• It’s also had something of an identity problem, with its appellations undergoing much subdivision and then re-amalgamation (rather like government departments) over the last 20 years. We’ll not go too deeply into that here (there is plenty online for the dedicated). Virtually everything here now appears under the Blaye Côtes de Bordeaux appellation nowadays (as, indeed, do our wines).
  • Where you arrive at with any region that is not universally top-flight – and the Côtes de Blaye is/are not – is to choose carefully. We made this point recently regarding Langedoc. Good years and good producers are key.
  • 2019 has already been much praised as a vintage on both Banks; it may not be 2005 or 2010 … but it’s very fine.
  • It’s harder finding good producers without a lot of Chateau visits (fun but tricky), especially because many of the Côtes’ wines don’t leave France. So that’s where reviews and recommendations particularly kick in… hence this article.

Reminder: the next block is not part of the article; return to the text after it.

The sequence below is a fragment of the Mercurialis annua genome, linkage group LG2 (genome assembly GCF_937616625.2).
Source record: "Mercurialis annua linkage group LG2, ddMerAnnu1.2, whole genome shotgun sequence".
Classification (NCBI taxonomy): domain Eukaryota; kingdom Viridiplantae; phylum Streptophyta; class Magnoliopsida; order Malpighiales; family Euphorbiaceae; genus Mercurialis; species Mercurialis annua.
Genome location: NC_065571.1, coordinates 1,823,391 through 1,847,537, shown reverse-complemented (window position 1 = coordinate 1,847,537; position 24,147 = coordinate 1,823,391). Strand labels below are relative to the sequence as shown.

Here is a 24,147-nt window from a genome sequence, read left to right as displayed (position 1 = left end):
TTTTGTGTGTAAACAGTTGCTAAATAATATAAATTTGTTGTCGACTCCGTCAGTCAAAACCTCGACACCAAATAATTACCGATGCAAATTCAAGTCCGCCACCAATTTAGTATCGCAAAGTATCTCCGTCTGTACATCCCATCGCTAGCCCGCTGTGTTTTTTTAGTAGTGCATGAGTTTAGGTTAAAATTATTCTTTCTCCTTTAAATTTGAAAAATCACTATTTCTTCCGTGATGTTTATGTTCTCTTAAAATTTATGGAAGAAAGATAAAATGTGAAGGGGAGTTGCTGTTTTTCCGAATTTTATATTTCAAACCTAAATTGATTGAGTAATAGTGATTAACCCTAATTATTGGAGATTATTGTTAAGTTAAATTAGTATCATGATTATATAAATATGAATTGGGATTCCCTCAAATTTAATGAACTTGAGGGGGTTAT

The producer

Since 1464, Château Bourdieu’s vineyards have flourished. It is now owned by the Schweitzer family and covers some 75 hectares of AOC Blaye Côtes de Bordeaux. The estate vineyards are an average of 35 years in age and grow on a mixture of clay, (mainly) limestone and gravel soils. Luc – who purchased Bourdieu in 1993 - and his two sons - Ludovic and Richard – have propelled Bourdieu to producing some of the finest wines in the appellation.

Each of their cuvées is made with the same attention and the same passion. All are produced with immediacy and earlier drinking in mind.

Which brings us to the two wines. Meant very politely, do pay attention. It’s easy to get muddled up here.

  • There are similarities, and there are differences. The pair of the wines make for an intriguing compare-and-contrast (and great go-to wines in their own right, of course).
  • They’re both 2019s and both are from the exact same vineyards. In vineyard terms alone, they are the same wine.
  • Both wines are predominantly (85%+) Merlot, as this is what the Côtes de Blaye and Chateau Bourdieu specialise in. The balance in both wines is mainly Cab Sauv, with the wines differing in their use of 3% Cab Franc or Malbec (that ancient Bordeaux variety).